With the introduction of eco-friendly carry bags, like paper and jute, the shopkeepers and corporations have found a new way of minting profits by charging for the same. There have been instances where a consumer has to pay extra charges for a carry bag despite making a significant purchase from the store. This has led to several complaint by consumers who ae disappointed at being forced to pay for the bags which often contain the logo of the brands. Moreover, it is the responsibility of the store to ensure that they use environmentally friendly bags and the burden to help them comply with the same should not rest on the shoulders of the consumers.
What is the stance of the Consumer Courts on the issue of Carry Bag charges?
The consumers have approached the consumer courts for the redressal of their grievances. A case brought before the Consumer Forum where the leading footwear brand ‘Bata’ had charged a sum of Rs 3/- as carry bag charge. The Court observed that the advertisement of Bata Company was being published on the bag where it was printed in red “Bata Surprisingly Stylish.” This showed that the consumer was being used as an advertising agent and is being charged for the same. It was held that, “Per this evidence brought on record, we record a firm finding that there is unfair trade practice on the part of Opposite Party in compelling the complainant to purchase the carry bag worth Rs.3/- and if the Opposite Party is a environmental activist, he should have given the same to the complainant free of cost. It was for gain of OP. By employing unfair trade practice, OP is minting lot of money from all customers.”
The Court in the instant case directed the opposite party to provide free carry bags to all customers forthwith who purchase articles from its Shop and stop unfair trade practice i.e. to charge for carry bag. It also ordered refund of an amount of Rs.3/- wrongly charged by the appellant/opposite party for the paper carry bag besides payment of Rs.3,000/- to the respondent/complainant towards compensation for mental and physical harassment and Rs.1,000/- towards litigation expenses. In addition to this, by way of punitive damages the respondent was also asked to deposit Rs.5,000/- in the Consumer Legal Aid Account.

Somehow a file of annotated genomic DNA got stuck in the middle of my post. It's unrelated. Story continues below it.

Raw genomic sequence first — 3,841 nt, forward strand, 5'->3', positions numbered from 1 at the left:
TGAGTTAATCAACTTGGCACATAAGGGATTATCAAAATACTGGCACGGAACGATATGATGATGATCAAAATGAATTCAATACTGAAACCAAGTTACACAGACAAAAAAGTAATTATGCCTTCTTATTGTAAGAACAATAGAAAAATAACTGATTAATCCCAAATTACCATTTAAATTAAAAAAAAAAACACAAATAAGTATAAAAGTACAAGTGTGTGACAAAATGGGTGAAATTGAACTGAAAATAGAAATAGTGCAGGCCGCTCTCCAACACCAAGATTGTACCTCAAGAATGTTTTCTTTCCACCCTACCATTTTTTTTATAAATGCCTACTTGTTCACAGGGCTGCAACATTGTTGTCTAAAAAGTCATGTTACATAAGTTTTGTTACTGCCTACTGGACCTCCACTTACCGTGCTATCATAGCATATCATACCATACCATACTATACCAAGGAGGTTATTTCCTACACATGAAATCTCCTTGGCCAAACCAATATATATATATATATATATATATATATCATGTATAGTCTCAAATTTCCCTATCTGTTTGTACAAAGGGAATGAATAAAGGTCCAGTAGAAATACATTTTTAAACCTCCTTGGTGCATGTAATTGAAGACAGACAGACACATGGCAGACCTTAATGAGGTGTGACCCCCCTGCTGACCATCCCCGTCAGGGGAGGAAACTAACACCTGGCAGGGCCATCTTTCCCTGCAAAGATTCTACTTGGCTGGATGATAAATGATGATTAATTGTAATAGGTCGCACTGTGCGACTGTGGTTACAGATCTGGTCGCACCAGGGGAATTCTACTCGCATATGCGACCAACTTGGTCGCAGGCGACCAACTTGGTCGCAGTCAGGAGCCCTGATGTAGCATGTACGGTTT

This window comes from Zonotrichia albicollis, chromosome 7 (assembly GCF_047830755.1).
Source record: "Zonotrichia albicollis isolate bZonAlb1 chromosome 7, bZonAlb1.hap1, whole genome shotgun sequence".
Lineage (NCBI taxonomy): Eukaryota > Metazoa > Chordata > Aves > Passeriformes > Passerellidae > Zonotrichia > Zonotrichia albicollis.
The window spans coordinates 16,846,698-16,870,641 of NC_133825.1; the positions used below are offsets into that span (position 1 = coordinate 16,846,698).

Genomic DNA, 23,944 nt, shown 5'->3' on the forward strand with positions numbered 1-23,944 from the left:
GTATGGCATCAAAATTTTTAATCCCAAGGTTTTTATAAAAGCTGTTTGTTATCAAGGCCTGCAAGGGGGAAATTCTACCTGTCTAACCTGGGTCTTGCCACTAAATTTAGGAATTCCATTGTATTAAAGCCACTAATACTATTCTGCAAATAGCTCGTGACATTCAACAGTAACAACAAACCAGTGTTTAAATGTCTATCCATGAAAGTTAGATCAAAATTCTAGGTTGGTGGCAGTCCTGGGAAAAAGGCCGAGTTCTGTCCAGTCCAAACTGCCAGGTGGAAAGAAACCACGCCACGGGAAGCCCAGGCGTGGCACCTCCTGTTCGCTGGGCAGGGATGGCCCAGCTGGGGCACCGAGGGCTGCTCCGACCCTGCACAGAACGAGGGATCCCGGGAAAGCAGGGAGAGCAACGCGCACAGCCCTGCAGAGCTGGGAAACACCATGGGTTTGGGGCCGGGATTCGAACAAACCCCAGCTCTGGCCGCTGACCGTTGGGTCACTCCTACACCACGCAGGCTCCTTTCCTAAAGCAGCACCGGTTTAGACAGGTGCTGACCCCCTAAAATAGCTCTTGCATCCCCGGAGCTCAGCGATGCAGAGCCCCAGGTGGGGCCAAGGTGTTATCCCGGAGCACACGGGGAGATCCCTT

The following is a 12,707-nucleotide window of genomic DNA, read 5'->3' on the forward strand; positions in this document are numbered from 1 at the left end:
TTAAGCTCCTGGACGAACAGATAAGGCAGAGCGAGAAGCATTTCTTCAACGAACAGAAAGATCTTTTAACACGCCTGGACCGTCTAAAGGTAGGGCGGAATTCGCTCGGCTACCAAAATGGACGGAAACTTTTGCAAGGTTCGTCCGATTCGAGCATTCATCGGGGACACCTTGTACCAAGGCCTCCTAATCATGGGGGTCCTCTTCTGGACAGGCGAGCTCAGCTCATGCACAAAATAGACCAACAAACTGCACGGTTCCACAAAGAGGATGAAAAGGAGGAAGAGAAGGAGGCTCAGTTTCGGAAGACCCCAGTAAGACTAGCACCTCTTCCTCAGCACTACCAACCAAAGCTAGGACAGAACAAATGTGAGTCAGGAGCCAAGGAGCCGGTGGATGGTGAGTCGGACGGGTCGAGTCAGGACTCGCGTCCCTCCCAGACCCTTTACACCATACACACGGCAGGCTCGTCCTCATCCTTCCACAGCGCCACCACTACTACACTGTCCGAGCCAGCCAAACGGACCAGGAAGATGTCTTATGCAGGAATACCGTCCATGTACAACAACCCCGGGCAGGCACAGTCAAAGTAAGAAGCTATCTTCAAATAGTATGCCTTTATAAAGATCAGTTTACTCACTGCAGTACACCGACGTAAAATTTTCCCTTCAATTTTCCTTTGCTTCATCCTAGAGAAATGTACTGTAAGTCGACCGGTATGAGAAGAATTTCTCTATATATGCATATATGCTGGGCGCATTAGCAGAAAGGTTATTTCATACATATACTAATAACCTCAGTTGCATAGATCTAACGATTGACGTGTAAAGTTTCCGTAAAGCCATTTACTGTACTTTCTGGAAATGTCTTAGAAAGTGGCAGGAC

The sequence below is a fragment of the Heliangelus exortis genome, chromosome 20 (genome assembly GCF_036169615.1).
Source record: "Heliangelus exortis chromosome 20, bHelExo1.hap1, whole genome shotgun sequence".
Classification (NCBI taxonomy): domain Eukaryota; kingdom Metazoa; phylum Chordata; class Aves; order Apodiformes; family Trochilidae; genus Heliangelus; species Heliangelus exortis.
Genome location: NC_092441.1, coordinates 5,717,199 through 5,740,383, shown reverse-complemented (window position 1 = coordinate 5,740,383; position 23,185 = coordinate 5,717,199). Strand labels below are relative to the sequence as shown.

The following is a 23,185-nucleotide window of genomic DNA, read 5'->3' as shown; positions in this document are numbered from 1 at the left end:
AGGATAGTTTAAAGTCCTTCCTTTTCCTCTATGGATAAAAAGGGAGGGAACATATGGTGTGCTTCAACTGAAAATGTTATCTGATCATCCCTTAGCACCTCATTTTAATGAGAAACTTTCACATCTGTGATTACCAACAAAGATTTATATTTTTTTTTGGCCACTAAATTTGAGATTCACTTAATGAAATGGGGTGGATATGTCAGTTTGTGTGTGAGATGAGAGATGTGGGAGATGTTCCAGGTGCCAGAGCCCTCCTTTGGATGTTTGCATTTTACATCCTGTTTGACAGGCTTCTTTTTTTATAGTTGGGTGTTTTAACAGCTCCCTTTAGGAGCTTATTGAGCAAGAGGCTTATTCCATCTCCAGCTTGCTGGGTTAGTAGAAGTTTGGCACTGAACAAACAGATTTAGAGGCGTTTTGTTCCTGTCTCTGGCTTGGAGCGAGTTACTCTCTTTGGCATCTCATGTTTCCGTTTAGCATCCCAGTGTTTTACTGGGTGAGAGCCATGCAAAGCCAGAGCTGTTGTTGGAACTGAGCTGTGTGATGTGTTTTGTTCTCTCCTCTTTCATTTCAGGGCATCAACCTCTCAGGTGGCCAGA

Moreover, the National Consumer Dispute Resolution Commission (“NCDRC”) in the case of Big Bazaar (Future Retail Ltd.) v. Ashok Kumar upheld the decision of the State Consumer Commission (“SCC”) of Chandigarh where it had directed Big Bazaar to refund the cost of the carry bag and to pay compensation to the complainant. In this case, a free carry bag unsuitable to carry all the goods since it lacked handles was being provided to the consumers. As a result, they had to opt for the paid bags which cost between Rs 6 to Rs 20. Section 36(5) of the Sales of Goods Act, 1930 was referred to by the Consumer Court which states that, “Unless otherwise agreed, the expenses of and incidental to putting the goods into a deliverable state shall be borne by the seller.” Therefore, it is the primary responsibility of the seller to ensure that the goods are given to a buyer in a deliverable state and all expenses are to be borne by the seller. Therefore, a store cannot charge a consumer for a carry bag.
What are the Remedies Available to Consumers if they are unfairly charged for carry bags?
- The consumers should ensure that if they are forced to pay for the carry bag, the charge is billed for.
- The original bill and the carry bag should be kept with the consumers.
- The consumers can approach the consumer forum themselves or engage a counsel for the same in order to obtain refund and compensation.